Functional programming is becoming a thing. More and more people are talking about it. I used to use Scala for a lot of projects, but always wondered about F#.
Last week I swallowed the blue pill and dived into this remarkable language. As with with all languages I tried to get F# up and running on my Macbook.
Here's what happened and what you need to know if you want to give F# a try on your own mac computer.
My first babysteps in F#
I started out with the idea that I could build a micro service that plans presentations for an audience. The idea is that this service will use the pipes and filters pattern. This pattern is something that works well when you use a functional programming language. So it would be an excellent choice for trying out F#.
At first I tried to run F# with a Makefile and the F# compiler. Boy, did that throw me back to 1998. You can do this, but it's evil. Don't do it if you can help it.
Then I moved on to Visual Studio 2015 on a virtual machine, just to get something working. It's annoying when tools don't work and Visual Studio is something I know that works for F#.
I got my first taste of F# and I have to say, it's a big difference from Scala that I use. I took me around three hours to get a good enough grasp of the language to write my first serious application.
If you're interested, I read the F# wiki book to learn the language. This book starts out with the basics that make up the F# language. It then moves on to more complex concepts. The book contains a lot of examples that help to clarify how certain things work in the language.
Once I had read a few chapters in the book I was able to produce something in Visual Studio without much effort.
Getting proper tools to manage your code
Okay, so Visual Studio 2015 doesn't work on Mac. I don't like virtual machines so I had to make a move to get things going on my Mac.
After some more searching I found a tool called Projekt. This tool is a must have if you are building F# projects.
It allows you to create .fsproj files. The project file format for F#. It also helps you manipulate the .fsproj file so that you can define what files to include and in what order.
As I learned from my first compile errors, order matters in F#. So a good tool that helps you define that order is a great help.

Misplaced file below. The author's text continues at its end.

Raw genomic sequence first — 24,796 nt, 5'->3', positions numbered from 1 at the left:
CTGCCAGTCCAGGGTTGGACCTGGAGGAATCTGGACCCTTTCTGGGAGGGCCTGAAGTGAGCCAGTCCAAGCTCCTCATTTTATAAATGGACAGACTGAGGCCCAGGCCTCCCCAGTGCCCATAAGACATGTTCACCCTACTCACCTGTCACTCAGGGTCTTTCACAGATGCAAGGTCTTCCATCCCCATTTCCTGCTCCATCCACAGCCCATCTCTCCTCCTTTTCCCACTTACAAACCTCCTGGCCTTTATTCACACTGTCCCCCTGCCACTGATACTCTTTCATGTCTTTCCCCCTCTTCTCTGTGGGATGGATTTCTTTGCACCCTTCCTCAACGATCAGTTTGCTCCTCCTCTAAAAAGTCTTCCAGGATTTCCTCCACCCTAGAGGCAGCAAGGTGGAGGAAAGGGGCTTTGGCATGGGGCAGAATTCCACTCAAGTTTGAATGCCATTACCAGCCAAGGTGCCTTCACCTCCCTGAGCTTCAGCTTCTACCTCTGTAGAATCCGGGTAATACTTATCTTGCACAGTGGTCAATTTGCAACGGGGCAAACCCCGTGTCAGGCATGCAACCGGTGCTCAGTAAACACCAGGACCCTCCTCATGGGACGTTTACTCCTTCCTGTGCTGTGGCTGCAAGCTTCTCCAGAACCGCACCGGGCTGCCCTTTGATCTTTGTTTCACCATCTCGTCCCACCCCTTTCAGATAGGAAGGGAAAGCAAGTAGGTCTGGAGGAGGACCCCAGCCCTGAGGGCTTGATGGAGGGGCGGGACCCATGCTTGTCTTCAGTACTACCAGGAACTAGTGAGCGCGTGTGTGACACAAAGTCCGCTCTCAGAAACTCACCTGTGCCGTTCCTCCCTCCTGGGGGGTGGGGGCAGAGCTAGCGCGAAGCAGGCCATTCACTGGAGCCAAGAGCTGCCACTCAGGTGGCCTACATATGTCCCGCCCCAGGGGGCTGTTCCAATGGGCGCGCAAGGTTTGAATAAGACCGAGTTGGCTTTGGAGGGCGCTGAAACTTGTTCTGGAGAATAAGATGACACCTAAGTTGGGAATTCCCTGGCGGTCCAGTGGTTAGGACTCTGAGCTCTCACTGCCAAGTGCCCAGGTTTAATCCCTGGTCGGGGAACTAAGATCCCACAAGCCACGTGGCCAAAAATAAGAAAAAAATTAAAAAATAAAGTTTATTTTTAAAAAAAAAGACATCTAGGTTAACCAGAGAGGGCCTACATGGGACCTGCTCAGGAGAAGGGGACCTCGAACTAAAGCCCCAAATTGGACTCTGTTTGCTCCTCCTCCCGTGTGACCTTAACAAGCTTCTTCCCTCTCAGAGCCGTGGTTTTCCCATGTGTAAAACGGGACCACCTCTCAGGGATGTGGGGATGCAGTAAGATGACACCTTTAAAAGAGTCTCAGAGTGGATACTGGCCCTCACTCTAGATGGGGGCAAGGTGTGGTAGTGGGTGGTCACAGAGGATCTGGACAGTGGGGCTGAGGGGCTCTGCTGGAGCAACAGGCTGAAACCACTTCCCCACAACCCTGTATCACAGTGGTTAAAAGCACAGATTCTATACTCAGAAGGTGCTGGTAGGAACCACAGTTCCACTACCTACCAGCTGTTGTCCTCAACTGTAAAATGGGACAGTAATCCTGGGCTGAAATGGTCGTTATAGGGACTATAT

Another thing I can recommend is the ionide-fsharp plugin for Visual Studio Code. This editor is great for editing code. The plugin adds syntax highlighting and autocomplete for F# projects. As I'm used to having this sort of support this is a must have.
The other tool that I found useful is the paket tool. This tool allows you to define dependencies in a paket.dependencies file. This is almost the same as Nuget. Except that paket supports more than just nuget.
You can define github dependencies and http dependencies as well. Since some libraries in F# aren't available on Nuget this tool is the way to go.
You can't do without a proper dependency management tool. So get this tool as well when you're downloading anyway ;-)
Testing your code
I found that while developing my first F# project I needed a lot of help trying out new things. A good way to see if things work the way I want is to build a set of unittests for your project.
There are quite a few test frameworks available for F#, but I found that XUnit is something close to what I know. Maybe not the best framework, but it helps me enough to get started.
Building bigger projects
As you can imagine when you start to add tests to your project it gets bigger and harder to manage. You need a separate .fsproj file for your test project since that code shouldn't go to production.
With the extra project for the tests you now have two projects. How are you going to compile them both and then run the tests?
FAKE is a F# build tool that lets you define a build process for your F# projects. It includes a lot of tasks for different jobs such as unittesting and deployment.
Ready to give it a shot?
I hope this overview gives you a good idea of what it takes to get started with F#. Give it a shot and let me know what you think!